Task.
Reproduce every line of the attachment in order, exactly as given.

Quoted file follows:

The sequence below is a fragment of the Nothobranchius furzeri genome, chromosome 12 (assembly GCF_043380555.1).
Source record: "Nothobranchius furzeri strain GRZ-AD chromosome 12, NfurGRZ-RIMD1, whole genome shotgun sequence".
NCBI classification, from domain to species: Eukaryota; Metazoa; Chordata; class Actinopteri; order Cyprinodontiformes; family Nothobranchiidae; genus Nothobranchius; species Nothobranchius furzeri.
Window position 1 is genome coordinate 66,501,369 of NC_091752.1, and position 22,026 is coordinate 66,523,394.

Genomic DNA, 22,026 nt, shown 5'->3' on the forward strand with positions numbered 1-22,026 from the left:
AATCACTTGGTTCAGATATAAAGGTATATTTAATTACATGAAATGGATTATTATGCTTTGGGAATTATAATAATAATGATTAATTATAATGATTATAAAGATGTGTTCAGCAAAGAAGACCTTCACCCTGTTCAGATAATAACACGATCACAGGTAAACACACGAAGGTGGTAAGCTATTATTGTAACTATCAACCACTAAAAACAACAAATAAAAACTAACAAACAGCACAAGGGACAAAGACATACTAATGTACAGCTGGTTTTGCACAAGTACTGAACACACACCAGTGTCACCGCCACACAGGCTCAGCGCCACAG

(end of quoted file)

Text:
The sequence below is a fragment of the Nothobranchius furzeri genome, chromosome 12 (assembly GCF_043380555.1).
Source record: "Nothobranchius furzeri strain GRZ-AD chromosome 12, NfurGRZ-RIMD1, whole genome shotgun sequence".
NCBI classification, from domain to species: Eukaryota; Metazoa; Chordata; class Actinopteri; order Cyprinodontiformes; family Nothobranchiidae; genus Nothobranchius; species Nothobranchius furzeri.
Window position 1 is genome coordinate 66,501,369 of NC_091752.1, and position 22,026 is coordinate 66,523,394.

Genomic DNA, 22,026 nt, shown 5'->3' on the forward strand with positions numbered 1-22,026 from the left:
AATCACTTGGTTCAGATATAAAGGTATATTTAATTACATGAAATGGATTATTATGCTTTGGGAATTATAATAATAATGATTAATTATAATGATTATAAAGATGTGTTCAGCAAAGAAGACCTTCACCCTGTTCAGATAATAACACGATCACAGGTAAACACACGAAGGTGGTAAGCTATTATTGTAACTATCAACCACTAAAAACAACAAATAAAAACTAACAAACAGCACAAGGGACAAAGACATACTAATGTACAGCTGGTTTTGCACAAGTACTGAACACACACCAGTGTCACCGCCACACAGGCTCAGCGCCACAG